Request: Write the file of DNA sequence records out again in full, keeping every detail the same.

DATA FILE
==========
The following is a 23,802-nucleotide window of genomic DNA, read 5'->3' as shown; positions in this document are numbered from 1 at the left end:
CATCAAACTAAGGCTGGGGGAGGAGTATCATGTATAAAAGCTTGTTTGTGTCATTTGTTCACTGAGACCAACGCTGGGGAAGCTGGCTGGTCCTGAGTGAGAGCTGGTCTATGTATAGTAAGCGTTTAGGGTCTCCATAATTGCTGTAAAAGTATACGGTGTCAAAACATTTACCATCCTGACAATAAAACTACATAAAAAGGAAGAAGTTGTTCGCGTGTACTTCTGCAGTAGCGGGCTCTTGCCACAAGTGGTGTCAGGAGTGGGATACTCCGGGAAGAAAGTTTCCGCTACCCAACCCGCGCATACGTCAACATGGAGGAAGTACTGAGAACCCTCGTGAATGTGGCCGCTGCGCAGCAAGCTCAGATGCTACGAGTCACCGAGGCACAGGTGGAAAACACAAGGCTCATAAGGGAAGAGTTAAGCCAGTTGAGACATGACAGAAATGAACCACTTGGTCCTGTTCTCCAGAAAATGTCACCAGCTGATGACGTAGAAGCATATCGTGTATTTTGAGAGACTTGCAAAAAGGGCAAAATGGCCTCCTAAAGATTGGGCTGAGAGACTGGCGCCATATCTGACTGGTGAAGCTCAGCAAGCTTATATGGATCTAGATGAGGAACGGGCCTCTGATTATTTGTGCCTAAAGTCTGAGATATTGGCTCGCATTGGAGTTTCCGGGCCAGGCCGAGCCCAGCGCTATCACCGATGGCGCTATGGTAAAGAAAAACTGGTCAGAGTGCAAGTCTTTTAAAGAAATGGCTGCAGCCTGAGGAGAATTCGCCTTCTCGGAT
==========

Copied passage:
The following is a 23,802-nucleotide window of genomic DNA, read 5'->3' as shown; positions in this document are numbered from 1 at the left end:
CATCAAACTAAGGCTGGGGGAGGAGTATCATGTATAAAAGCTTGTTTGTGTCATTTGTTCACTGAGACCAACGCTGGGGAAGCTGGCTGGTCCTGAGTGAGAGCTGGTCTATGTATAGTAAGCGTTTAGGGTCTCCATAATTGCTGTAAAAGTATACGGTGTCAAAACATTTACCATCCTGACAATAAAACTACATAAAAAGGAAGAAGTTGTTCGCGTGTACTTCTGCAGTAGCGGGCTCTTGCCACAAGTGGTGTCAGGAGTGGGATACTCCGGGAAGAAAGTTTCCGCTACCCAACCCGCGCATACGTCAACATGGAGGAAGTACTGAGAACCCTCGTGAATGTGGCCGCTGCGCAGCAAGCTCAGATGCTACGAGTCACCGAGGCACAGGTGGAAAACACAAGGCTCATAAGGGAAGAGTTAAGCCAGTTGAGACATGACAGAAATGAACCACTTGGTCCTGTTCTCCAGAAAATGTCACCAGCTGATGACGTAGAAGCATATCGTGTATTTTGAGAGACTTGCAAAAAGGGCAAAATGGCCTCCTAAAGATTGGGCTGAGAGACTGGCGCCATATCTGACTGGTGAAGCTCAGCAAGCTTATATGGATCTAGATGAGGAACGGGCCTCTGATTATTTGTGCCTAAAGTCTGAGATATTGGCTCGCATTGGAGTTTCCGGGCCAGGCCGAGCCCAGCGCTATCACCGATGGCGCTATGGTAAAGAAAAACTGGTCAGAGTGCAAGTCTTTTAAAGAAATGGCTGCAGCCTGAGGAGAATTCGCCTTCTCGGAT